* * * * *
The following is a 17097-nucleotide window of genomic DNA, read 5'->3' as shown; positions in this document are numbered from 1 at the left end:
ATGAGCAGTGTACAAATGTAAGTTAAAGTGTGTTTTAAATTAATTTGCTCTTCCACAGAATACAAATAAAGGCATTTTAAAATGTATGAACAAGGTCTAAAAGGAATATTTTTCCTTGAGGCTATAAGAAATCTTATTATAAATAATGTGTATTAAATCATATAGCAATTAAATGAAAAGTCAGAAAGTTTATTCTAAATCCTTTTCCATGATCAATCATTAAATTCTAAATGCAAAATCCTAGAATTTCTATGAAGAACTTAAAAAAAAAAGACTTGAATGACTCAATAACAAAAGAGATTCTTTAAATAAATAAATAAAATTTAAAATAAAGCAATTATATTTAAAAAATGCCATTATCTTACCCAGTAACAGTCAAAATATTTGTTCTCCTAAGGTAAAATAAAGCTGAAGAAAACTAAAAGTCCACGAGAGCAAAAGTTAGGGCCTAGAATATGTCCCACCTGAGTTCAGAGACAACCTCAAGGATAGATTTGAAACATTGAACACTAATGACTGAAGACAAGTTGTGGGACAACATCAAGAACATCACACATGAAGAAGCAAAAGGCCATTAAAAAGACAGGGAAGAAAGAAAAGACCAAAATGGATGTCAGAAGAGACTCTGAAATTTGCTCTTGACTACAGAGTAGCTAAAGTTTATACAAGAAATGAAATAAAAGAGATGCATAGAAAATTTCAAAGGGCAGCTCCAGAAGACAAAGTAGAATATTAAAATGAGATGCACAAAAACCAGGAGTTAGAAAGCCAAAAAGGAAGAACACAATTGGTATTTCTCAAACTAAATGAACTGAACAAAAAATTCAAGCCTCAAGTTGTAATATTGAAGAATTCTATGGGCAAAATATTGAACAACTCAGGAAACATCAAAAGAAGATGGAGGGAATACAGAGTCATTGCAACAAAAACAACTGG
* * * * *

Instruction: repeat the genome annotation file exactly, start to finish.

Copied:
The following is a 17097-nucleotide window of genomic DNA, read 5'->3' as shown; positions in this document are numbered from 1 at the left end:
ATGAGCAGTGTACAAATGTAAGTTAAAGTGTGTTTTAAATTAATTTGCTCTTCCACAGAATACAAATAAAGGCATTTTAAAATGTATGAACAAGGTCTAAAAGGAATATTTTTCCTTGAGGCTATAAGAAATCTTATTATAAATAATGTGTATTAAATCATATAGCAATTAAATGAAAAGTCAGAAAGTTTATTCTAAATCCTTTTCCATGATCAATCATTAAATTCTAAATGCAAAATCCTAGAATTTCTATGAAGAACTTAAAAAAAAAAGACTTGAATGACTCAATAACAAAAGAGATTCTTTAAATAAATAAATAAAATTTAAAATAAAGCAATTATATTTAAAAAATGCCATTATCTTACCCAGTAACAGTCAAAATATTTGTTCTCCTAAGGTAAAATAAAGCTGAAGAAAACTAAAAGTCCACGAGAGCAAAAGTTAGGGCCTAGAATATGTCCCACCTGAGTTCAGAGACAACCTCAAGGATAGATTTGAAACATTGAACACTAATGACTGAAGACAAGTTGTGGGACAACATCAAGAACATCACACATGAAGAAGCAAAAGGCCATTAAAAAGACAGGGAAGAAAGAAAAGACCAAAATGGATGTCAGAAGAGACTCTGAAATTTGCTCTTGACTACAGAGTAGCTAAAGTTTATACAAGAAATGAAATAAAAGAGATGCATAGAAAATTTCAAAGGGCAGCTCCAGAAGACAAAGTAGAATATTAAAATGAGATGCACAAAAACCAGGAGTTAGAAAGCCAAAAAGGAAGAACACAATTGGTATTTCTCAAACTAAATGAACTGAACAAAAAATTCAAGCCTCAAGTTGTAATATTGAAGAATTCTATGGGCAAAATATTGAACAACTCAGGAAACATCAAAAGAAGATGGAGGGAATACAGAGTCATTGCAACAAAAACAACTGG